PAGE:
Background Adverse psychosocial working environments characterized by job strain (the combination of high demands and low control at work) are associated with an increased risk of depressive symptoms among employees, but evidence on clinically diagnosed depression is scarce. We examined job strain as a risk factor for clinical depression. Method We identified published cohort studies from a systematic literature search in PubMed and PsycNET and obtained 14 cohort studies with unpublished individual-level data from the Individual-Participant-Data Meta-analysis in Working Populations (IPD-Work) Consortium. Summary estimates of the association were obtained using random-effects models. Individual-level data analyses were based on a pre-published study protocol. Results We included six published studies with a total of 27 461 individuals and 914 incident cases of clinical depression. From unpublished datasets we included 120 221 individuals and 982 first episodes of hospital-treated clinical depression. Job strain was associated with an increased risk of clinical depression in both published [relative risk (RR) = 1.77, 95% confidence interval (CI) 1.47-2.13] and unpublished datasets (RR = 1.27, 95% CI 1.04-1.55). Further individual participant analyses showed a similar association across sociodemographic subgroups and after excluding individuals with baseline somatic disease. The association was unchanged when excluding individuals with baseline depressive symptoms (RR = 1.25, 95% CI 0.94-1.65), but attenuated on adjustment for a continuous depressive symptoms score (RR = 1.03, 95% CI 0.81-1.32). Conclusions Job strain may precipitate clinical depression among employees. Future intervention studies should test whether job strain is a modifiable risk factor for depression.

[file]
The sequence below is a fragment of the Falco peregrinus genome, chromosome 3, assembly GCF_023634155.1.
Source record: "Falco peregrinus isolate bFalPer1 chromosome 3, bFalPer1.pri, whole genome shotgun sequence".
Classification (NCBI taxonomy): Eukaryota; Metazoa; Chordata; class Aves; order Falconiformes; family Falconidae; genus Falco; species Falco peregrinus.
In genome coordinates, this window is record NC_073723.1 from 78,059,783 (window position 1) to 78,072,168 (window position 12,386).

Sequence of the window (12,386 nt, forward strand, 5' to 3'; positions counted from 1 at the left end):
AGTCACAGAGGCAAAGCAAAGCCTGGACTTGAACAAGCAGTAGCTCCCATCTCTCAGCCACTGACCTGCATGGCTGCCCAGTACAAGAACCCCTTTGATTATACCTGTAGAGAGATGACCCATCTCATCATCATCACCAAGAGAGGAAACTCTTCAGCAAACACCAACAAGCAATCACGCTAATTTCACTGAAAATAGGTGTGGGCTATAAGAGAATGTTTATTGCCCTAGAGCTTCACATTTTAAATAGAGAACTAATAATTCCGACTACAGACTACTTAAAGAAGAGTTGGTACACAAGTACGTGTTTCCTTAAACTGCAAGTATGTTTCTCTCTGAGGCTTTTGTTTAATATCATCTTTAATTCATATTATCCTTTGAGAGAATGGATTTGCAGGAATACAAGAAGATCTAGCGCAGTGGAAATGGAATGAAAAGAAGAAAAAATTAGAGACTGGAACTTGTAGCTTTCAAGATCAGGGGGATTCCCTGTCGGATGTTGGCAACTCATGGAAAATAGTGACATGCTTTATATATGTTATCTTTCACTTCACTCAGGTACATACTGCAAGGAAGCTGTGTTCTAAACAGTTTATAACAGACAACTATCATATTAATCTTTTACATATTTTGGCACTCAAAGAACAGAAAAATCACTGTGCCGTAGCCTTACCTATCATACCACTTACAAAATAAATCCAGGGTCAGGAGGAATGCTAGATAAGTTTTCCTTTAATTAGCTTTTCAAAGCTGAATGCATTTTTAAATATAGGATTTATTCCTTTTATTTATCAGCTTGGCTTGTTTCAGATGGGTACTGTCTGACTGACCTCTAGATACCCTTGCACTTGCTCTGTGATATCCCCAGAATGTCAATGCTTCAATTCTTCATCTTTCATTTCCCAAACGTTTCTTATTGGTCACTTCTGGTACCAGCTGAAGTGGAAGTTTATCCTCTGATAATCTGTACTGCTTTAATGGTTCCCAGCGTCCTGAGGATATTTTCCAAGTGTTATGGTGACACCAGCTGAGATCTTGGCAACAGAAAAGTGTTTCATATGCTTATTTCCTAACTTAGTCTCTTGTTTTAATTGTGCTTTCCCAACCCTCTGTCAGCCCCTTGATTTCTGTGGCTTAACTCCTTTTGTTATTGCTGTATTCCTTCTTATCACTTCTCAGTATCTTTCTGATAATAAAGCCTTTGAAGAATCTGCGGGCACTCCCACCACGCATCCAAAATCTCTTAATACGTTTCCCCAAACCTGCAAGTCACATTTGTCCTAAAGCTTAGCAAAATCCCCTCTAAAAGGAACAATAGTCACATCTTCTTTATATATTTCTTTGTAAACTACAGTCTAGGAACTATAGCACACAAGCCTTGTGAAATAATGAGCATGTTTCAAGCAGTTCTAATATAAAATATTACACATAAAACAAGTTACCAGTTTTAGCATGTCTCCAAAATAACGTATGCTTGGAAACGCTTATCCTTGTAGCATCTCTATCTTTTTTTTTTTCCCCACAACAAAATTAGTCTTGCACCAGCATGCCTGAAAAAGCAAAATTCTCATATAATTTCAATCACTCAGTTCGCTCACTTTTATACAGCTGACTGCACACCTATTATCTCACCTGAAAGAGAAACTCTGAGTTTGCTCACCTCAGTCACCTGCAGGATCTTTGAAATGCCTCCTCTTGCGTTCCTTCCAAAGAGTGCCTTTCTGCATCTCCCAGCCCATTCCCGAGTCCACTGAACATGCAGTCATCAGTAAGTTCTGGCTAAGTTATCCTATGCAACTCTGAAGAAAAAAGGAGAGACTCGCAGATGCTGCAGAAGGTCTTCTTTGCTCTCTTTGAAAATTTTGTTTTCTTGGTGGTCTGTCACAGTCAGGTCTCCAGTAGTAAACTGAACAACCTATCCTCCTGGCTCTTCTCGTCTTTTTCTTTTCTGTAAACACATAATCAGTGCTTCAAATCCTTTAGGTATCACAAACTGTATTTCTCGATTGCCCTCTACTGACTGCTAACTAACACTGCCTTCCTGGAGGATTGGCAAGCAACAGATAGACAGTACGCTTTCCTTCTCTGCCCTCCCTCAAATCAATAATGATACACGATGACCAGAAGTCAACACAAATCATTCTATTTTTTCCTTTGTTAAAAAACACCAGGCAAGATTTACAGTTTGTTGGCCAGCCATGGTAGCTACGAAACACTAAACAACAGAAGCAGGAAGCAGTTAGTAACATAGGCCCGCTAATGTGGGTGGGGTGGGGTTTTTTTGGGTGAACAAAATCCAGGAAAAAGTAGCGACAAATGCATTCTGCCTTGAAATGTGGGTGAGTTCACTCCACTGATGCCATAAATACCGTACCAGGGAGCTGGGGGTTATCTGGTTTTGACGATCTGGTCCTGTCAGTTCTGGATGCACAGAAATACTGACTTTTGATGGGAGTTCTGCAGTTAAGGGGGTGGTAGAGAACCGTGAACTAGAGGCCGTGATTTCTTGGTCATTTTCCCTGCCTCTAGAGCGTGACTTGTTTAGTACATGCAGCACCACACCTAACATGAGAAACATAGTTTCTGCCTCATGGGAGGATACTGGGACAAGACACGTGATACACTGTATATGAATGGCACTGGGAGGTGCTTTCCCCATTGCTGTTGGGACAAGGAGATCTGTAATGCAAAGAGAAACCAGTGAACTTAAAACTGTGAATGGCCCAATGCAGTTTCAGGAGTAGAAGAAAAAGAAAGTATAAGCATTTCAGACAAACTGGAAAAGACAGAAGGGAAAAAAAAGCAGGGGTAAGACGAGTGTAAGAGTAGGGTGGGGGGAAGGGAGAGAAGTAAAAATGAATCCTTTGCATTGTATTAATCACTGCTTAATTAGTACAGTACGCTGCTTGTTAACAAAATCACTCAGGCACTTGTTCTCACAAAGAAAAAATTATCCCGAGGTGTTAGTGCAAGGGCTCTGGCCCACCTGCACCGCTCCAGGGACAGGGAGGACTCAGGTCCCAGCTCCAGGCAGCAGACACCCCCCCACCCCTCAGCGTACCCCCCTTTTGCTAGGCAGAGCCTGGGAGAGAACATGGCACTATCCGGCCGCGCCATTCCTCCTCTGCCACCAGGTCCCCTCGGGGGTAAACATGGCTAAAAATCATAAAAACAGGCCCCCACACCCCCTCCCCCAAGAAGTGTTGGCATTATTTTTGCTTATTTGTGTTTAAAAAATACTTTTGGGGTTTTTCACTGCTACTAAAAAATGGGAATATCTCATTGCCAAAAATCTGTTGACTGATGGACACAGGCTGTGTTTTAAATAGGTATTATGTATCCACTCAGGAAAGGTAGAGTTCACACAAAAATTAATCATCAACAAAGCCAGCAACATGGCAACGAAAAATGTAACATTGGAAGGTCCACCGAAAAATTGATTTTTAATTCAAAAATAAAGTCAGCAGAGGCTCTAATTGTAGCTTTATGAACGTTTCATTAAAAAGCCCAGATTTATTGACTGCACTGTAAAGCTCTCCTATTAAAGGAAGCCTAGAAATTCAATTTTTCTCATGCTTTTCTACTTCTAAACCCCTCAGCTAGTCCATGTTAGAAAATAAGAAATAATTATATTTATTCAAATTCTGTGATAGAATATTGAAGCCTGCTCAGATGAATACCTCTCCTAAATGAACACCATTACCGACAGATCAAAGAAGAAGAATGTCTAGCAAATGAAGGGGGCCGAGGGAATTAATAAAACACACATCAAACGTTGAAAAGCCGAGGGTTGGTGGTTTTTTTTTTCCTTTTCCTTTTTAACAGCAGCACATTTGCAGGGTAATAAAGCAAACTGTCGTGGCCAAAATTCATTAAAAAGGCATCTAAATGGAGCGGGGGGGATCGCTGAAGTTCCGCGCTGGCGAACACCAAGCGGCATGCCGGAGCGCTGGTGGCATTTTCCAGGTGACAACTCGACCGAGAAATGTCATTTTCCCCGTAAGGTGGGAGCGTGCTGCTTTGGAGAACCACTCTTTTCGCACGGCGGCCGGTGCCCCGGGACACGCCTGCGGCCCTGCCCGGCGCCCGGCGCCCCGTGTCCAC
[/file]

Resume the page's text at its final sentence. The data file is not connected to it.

• 2.
    Strand, Susanne
    et al.
    Mittuniversitetet, Fakulteten för humanvetenskap, Institutionen för hälsovetenskap.
    McEwan, T E
    Monash University, Australia.
    Violence among female stalkers2012Inngår i: Psychological Medicine, ISSN 0033-2917, E-ISSN 1469-8978, Vol. 42, nr 3, s. 545-555Artikkel i tidsskrift (Fagfellevurdert)
    Abstract [en]

    BACKGROUND: Female stalkers account for 10-25% of all stalking cases, yet little is known about risk factors for female stalking violence. This study identifies risk factors for female stalking violence and contrasts these with risk factors for male stalking violence.MethodSeventy-one female and 479 male stalkers presenting to police in Sweden and a specialist stalking clinic in Australia were investigated. Univariate comparisons of behaviour by gender, and comparisons between violent and non-violent female stalkers, were undertaken. Logistic regression was then used to develop a predictive model for stalking violence based on demographic, offence and clinical characteristics. RESULTS: Rates of violence were not significantly different between genders (31% of males and 23% of females). For both men and women, violence was associated with a combination of a prior intimate relationship with the victim, threats and approach behaviour. This model produced receiver operating characteristic (ROC) curves with area under the curve (AUC)=0.80 for female stalkers and AUC=0.78 for male stalkers. The most notable gender difference was significantly higher rates of personality disorder among women. High rates of psychotic disorder were found in both genders. Stalking violence was directly related to psychotic symptoms for a small number of women. CONCLUSIONS: Similar risk factors generally predict stalking violence between genders, providing initial support for a similar approach to risk assessment for all stalkers. The most notable gender difference was the prevalence of personality and psychotic disorders among female stalkers, supporting an argument for routine psychiatric assessment of women charged with stalking.